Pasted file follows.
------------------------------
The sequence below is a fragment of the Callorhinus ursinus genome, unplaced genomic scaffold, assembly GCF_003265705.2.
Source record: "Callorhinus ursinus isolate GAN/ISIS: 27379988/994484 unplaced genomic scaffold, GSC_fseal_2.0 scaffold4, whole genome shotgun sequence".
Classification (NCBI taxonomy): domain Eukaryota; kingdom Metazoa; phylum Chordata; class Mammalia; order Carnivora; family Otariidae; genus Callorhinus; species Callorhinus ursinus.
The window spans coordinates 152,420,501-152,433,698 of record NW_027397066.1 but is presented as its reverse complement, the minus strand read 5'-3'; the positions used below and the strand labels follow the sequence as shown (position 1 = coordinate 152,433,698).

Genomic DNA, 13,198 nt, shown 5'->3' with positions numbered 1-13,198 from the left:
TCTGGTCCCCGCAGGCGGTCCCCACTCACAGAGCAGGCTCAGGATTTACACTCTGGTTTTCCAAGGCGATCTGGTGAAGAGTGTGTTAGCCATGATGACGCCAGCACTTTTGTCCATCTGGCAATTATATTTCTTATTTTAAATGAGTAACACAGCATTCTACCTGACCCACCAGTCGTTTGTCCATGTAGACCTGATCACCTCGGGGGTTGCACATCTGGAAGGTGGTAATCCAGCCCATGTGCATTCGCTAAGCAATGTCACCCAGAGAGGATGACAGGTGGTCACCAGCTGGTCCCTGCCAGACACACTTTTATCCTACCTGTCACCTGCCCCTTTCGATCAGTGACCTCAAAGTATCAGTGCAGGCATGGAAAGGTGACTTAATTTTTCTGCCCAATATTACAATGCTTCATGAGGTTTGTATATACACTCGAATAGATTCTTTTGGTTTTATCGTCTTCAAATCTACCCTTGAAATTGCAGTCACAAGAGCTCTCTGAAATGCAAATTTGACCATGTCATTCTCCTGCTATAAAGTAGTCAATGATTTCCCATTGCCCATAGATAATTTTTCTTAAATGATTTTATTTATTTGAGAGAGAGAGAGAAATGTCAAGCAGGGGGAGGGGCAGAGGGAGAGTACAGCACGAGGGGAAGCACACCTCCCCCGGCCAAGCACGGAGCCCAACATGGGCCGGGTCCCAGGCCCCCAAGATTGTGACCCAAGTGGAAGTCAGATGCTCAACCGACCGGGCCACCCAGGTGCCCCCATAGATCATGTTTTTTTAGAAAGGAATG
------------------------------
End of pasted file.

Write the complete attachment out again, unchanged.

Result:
The sequence below is a fragment of the Callorhinus ursinus genome, unplaced genomic scaffold, assembly GCF_003265705.2.
Source record: "Callorhinus ursinus isolate GAN/ISIS: 27379988/994484 unplaced genomic scaffold, GSC_fseal_2.0 scaffold4, whole genome shotgun sequence".
Classification (NCBI taxonomy): domain Eukaryota; kingdom Metazoa; phylum Chordata; class Mammalia; order Carnivora; family Otariidae; genus Callorhinus; species Callorhinus ursinus.
The window spans coordinates 152,420,501-152,433,698 of record NW_027397066.1 but is presented as its reverse complement, the minus strand read 5'-3'; the positions used below and the strand labels follow the sequence as shown (position 1 = coordinate 152,433,698).

Genomic DNA, 13,198 nt, shown 5'->3' with positions numbered 1-13,198 from the left:
TCTGGTCCCCGCAGGCGGTCCCCACTCACAGAGCAGGCTCAGGATTTACACTCTGGTTTTCCAAGGCGATCTGGTGAAGAGTGTGTTAGCCATGATGACGCCAGCACTTTTGTCCATCTGGCAATTATATTTCTTATTTTAAATGAGTAACACAGCATTCTACCTGACCCACCAGTCGTTTGTCCATGTAGACCTGATCACCTCGGGGGTTGCACATCTGGAAGGTGGTAATCCAGCCCATGTGCATTCGCTAAGCAATGTCACCCAGAGAGGATGACAGGTGGTCACCAGCTGGTCCCTGCCAGACACACTTTTATCCTACCTGTCACCTGCCCCTTTCGATCAGTGACCTCAAAGTATCAGTGCAGGCATGGAAAGGTGACTTAATTTTTCTGCCCAATATTACAATGCTTCATGAGGTTTGTATATACACTCGAATAGATTCTTTTGGTTTTATCGTCTTCAAATCTACCCTTGAAATTGCAGTCACAAGAGCTCTCTGAAATGCAAATTTGACCATGTCATTCTCCTGCTATAAAGTAGTCAATGATTTCCCATTGCCCATAGATAATTTTTCTTAAATGATTTTATTTATTTGAGAGAGAGAGAGAAATGTCAAGCAGGGGGAGGGGCAGAGGGAGAGTACAGCACGAGGGGAAGCACACCTCCCCCGGCCAAGCACGGAGCCCAACATGGGCCGGGTCCCAGGCCCCCAAGATTGTGACCCAAGTGGAAGTCAGATGCTCAACCGACCGGGCCACCCAGGTGCCCCCATAGATCATGTTTTTTTAGAAAGGAATG